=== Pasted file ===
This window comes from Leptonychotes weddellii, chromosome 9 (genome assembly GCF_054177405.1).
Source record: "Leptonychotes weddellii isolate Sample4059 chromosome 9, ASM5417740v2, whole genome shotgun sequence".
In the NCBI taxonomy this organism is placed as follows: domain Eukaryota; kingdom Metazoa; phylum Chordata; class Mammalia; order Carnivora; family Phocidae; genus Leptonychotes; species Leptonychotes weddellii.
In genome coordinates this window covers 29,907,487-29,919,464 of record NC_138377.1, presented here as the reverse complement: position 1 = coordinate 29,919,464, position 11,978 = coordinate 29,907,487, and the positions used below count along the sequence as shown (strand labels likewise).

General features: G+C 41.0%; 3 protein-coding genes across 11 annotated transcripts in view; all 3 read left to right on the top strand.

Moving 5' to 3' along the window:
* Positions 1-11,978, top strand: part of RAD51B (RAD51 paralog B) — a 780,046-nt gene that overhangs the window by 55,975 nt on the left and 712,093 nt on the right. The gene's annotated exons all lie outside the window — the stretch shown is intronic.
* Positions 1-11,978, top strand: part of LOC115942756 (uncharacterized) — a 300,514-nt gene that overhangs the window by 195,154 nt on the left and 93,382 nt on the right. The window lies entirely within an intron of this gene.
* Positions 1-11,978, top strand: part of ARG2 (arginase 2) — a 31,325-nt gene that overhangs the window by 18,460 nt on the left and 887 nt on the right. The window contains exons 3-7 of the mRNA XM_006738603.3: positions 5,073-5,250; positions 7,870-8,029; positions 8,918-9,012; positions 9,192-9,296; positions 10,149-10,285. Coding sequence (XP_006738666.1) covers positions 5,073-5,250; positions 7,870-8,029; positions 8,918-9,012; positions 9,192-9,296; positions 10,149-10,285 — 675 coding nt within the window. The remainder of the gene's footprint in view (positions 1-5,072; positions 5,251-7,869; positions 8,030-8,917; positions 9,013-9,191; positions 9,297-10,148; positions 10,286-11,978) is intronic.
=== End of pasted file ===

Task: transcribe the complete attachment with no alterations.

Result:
This window comes from Leptonychotes weddellii, chromosome 9 (genome assembly GCF_054177405.1).
Source record: "Leptonychotes weddellii isolate Sample4059 chromosome 9, ASM5417740v2, whole genome shotgun sequence".
In the NCBI taxonomy this organism is placed as follows: domain Eukaryota; kingdom Metazoa; phylum Chordata; class Mammalia; order Carnivora; family Phocidae; genus Leptonychotes; species Leptonychotes weddellii.
In genome coordinates this window covers 29,907,487-29,919,464 of record NC_138377.1, presented here as the reverse complement: position 1 = coordinate 29,919,464, position 11,978 = coordinate 29,907,487, and the positions used below count along the sequence as shown (strand labels likewise).

General features: G+C 41.0%; 3 protein-coding genes across 11 annotated transcripts in view; all 3 read left to right on the top strand.

Moving 5' to 3' along the window:
* Positions 1-11,978, top strand: part of RAD51B (RAD51 paralog B) — a 780,046-nt gene that overhangs the window by 55,975 nt on the left and 712,093 nt on the right. The gene's annotated exons all lie outside the window — the stretch shown is intronic.
* Positions 1-11,978, top strand: part of LOC115942756 (uncharacterized) — a 300,514-nt gene that overhangs the window by 195,154 nt on the left and 93,382 nt on the right. The window lies entirely within an intron of this gene.
* Positions 1-11,978, top strand: part of ARG2 (arginase 2) — a 31,325-nt gene that overhangs the window by 18,460 nt on the left and 887 nt on the right. The window contains exons 3-7 of the mRNA XM_006738603.3: positions 5,073-5,250; positions 7,870-8,029; positions 8,918-9,012; positions 9,192-9,296; positions 10,149-10,285. Coding sequence (XP_006738666.1) covers positions 5,073-5,250; positions 7,870-8,029; positions 8,918-9,012; positions 9,192-9,296; positions 10,149-10,285 — 675 coding nt within the window. The remainder of the gene's footprint in view (positions 1-5,072; positions 5,251-7,869; positions 8,030-8,917; positions 9,013-9,191; positions 9,297-10,148; positions 10,286-11,978) is intronic.